skip to main content
planning across the spectrum logo - special needs certified financial planning services connecticut
  • Posted July 8, 2019

Student Earned Income Exclusion (SSI)

My son starts his first “real” job today, Goodwill Monocacy Valley was able to place him with an insurance company for 3.5 hours two days a week – for which I’m extremely grateful. He’s still in his school program, we have (2) more years until he transitions and I’m planning on making the most of the cooperative efforts our county’s Department of Rehabilitative Services (DORS in MD) has with the Program and organizations like Goodwill.

My only “complaint”, and I hesitate to call it that, is I felt more could have been done to educate parents and individuals about the impact their salary would have on their Supplemental Security Income (SSI). Specifically, how it would decrease the amount they receive based on the amount the individual is earning.

The positive is the earnings will help the individual earn credits towards their own Social Security benefits – one credit for every $1,360, with a maximum of (4) per year. This is important because individuals generally need to earn at least 40 credits (work for 10 years) to receive retirement benefits – although Social Security makes exceptions for those who can’t work due to disability at younger ages (see booklet here).

Social Security reduces the SSI benefit dollar for dollar for “unearned income” – this will be sources like pensions, dividends from stocks, etc (anything not work related). If the income is “earned”, the SSI benefit will be reduced by one dollar for every two dollars earned. This isn’t an exact science – Social Security will ignore the first $85 ($65 if you have unearned income), and then apply the reduction.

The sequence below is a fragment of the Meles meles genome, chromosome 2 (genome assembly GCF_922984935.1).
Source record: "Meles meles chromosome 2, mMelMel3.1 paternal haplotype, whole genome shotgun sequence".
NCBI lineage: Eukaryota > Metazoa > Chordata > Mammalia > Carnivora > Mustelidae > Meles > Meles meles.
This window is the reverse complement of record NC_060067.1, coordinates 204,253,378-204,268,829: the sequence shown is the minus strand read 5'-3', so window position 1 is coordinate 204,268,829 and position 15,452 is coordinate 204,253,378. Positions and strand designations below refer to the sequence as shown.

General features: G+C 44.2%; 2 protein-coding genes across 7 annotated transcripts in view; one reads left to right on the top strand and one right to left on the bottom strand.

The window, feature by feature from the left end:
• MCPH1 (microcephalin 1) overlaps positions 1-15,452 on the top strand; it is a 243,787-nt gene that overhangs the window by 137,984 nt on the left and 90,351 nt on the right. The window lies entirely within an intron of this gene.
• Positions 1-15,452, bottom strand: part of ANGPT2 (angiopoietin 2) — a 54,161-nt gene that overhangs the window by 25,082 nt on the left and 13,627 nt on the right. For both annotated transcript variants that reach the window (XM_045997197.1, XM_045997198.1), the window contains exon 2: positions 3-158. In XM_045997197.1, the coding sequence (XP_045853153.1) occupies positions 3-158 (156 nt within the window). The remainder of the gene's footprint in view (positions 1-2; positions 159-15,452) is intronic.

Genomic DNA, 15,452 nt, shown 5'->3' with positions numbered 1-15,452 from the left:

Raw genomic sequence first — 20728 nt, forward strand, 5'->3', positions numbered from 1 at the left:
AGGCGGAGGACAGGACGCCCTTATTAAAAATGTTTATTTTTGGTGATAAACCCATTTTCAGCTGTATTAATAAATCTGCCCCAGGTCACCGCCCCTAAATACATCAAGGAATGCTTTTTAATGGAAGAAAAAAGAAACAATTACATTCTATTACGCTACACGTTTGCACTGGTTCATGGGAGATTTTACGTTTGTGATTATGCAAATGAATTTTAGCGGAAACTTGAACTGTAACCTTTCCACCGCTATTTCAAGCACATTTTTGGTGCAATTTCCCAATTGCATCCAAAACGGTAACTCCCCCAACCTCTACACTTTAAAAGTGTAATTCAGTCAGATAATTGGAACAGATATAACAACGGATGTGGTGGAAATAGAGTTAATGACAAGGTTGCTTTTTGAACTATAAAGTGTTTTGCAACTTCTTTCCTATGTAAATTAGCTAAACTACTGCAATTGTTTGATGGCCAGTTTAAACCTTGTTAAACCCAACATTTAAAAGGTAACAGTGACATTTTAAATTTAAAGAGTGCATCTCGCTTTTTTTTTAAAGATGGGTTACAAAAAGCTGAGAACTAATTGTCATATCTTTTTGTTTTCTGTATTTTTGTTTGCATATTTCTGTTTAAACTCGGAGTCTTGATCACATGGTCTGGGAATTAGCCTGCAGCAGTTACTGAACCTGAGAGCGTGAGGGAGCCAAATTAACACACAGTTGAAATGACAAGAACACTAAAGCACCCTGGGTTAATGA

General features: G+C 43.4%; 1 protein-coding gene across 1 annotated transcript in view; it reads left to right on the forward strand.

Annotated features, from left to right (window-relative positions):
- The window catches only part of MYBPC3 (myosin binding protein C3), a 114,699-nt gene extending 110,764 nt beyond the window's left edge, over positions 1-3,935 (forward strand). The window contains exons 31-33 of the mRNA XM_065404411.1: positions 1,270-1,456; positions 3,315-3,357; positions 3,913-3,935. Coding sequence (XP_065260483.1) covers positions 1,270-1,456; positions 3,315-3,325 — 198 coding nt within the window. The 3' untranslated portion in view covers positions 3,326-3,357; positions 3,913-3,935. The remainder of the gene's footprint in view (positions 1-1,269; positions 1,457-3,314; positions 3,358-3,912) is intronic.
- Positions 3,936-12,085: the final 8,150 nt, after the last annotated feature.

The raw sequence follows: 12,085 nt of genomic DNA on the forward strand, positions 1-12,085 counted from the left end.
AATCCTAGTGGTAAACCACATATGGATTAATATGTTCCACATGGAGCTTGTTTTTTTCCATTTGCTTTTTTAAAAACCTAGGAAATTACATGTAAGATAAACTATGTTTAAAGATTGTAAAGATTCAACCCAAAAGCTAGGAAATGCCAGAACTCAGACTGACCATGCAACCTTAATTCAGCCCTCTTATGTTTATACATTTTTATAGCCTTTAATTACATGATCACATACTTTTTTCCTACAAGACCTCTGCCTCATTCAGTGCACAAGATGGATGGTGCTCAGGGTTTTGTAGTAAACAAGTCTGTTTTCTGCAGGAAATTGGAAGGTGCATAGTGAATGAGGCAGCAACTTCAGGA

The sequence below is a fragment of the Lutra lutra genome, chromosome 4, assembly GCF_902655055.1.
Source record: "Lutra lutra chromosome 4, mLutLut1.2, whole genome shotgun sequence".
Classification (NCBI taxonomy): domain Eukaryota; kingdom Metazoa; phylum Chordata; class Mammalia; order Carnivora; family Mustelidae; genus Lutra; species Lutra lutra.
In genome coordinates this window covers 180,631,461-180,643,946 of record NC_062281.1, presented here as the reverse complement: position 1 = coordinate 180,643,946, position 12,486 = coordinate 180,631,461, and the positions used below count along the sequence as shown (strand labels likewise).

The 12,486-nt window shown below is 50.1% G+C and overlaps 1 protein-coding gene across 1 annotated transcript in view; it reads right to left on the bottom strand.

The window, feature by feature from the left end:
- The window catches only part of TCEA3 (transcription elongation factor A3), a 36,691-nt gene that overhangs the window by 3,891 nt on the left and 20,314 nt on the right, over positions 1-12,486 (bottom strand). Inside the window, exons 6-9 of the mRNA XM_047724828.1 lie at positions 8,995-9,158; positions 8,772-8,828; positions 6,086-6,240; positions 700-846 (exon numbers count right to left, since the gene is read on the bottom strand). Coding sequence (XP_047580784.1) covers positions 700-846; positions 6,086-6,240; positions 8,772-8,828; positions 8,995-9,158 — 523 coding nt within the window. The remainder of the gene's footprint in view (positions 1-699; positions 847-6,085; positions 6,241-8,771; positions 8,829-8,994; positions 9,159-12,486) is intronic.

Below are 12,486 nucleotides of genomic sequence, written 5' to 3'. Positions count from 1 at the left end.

Additionally, if your child (like mine) is a full-time student – which may include college or vocational training – there is an earned income exclusion of $1,870/mth; not to exceed $7,550 per year (2019). These numbers are fluid and may be increased year by year if Social Security is given a cost of living increase. This means they could work full time (40 hours) earning the federal minimum wage ($10.10/hour) over the summer (2 months) and not exceed the limits (they would earn approx. $1,616/mth).

What’s even better, they could take their earnings and save/invest them into their ABLE accounts – even if other family members are already contributing the maximum ($15,000 in 2019). However, in my experience sometimes families have to “remind” the Social Security Administration they (or their child) will qualify for the student exclusion – but many don’t know it exists.

It’s not enough (in my opinion) to tell families the income limits don’t apply to your children when they get summer jobs; because although it may be technically true, it doesn’t provide the complete picture about “why”. I’ve skimmed the surface on this benefit – to learn more follow this link.

Another option I encourage anyone and everyone receiving services from DORS to take advantage of is the Ticket to Work Program and Benefits Counseling. You shouldn’t have to find these resources on your own, if you’re currently receiving support from DORS you should be able to ask your DORS counselor for a referral.